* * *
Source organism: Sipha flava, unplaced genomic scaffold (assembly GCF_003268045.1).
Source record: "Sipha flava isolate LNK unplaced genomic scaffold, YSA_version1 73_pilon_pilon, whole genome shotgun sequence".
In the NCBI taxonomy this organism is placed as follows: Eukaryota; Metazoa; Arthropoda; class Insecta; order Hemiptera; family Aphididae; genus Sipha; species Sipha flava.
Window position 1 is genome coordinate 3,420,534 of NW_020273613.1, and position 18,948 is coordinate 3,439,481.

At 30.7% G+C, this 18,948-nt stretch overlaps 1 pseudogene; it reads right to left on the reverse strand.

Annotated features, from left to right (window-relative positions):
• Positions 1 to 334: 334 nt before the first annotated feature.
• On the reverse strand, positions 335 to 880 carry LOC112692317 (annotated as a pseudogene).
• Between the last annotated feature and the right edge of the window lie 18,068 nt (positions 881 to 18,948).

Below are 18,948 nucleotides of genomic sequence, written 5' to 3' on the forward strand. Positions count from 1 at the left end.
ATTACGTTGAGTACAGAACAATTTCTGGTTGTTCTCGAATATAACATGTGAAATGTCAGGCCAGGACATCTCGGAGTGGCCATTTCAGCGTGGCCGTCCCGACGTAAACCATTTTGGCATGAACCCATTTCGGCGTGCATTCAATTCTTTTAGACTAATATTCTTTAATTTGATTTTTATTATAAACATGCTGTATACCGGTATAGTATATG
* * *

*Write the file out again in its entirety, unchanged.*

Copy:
Source organism: Sipha flava, unplaced genomic scaffold (assembly GCF_003268045.1).
Source record: "Sipha flava isolate LNK unplaced genomic scaffold, YSA_version1 73_pilon_pilon, whole genome shotgun sequence".
In the NCBI taxonomy this organism is placed as follows: Eukaryota; Metazoa; Arthropoda; class Insecta; order Hemiptera; family Aphididae; genus Sipha; species Sipha flava.
Window position 1 is genome coordinate 3,420,534 of NW_020273613.1, and position 18,948 is coordinate 3,439,481.

At 30.7% G+C, this 18,948-nt stretch overlaps 1 pseudogene; it reads right to left on the reverse strand.

Annotated features, from left to right (window-relative positions):
• Positions 1 to 334: 334 nt before the first annotated feature.
• On the reverse strand, positions 335 to 880 carry LOC112692317 (annotated as a pseudogene).
• Between the last annotated feature and the right edge of the window lie 18,068 nt (positions 881 to 18,948).

Below are 18,948 nucleotides of genomic sequence, written 5' to 3' on the forward strand. Positions count from 1 at the left end.
ATTACGTTGAGTACAGAACAATTTCTGGTTGTTCTCGAATATAACATGTGAAATGTCAGGCCAGGACATCTCGGAGTGGCCATTTCAGCGTGGCCGTCCCGACGTAAACCATTTTGGCATGAACCCATTTCGGCGTGCATTCAATTCTTTTAGACTAATATTCTTTAATTTGATTTTTATTATAAACATGCTGTATACCGGTATAGTATATG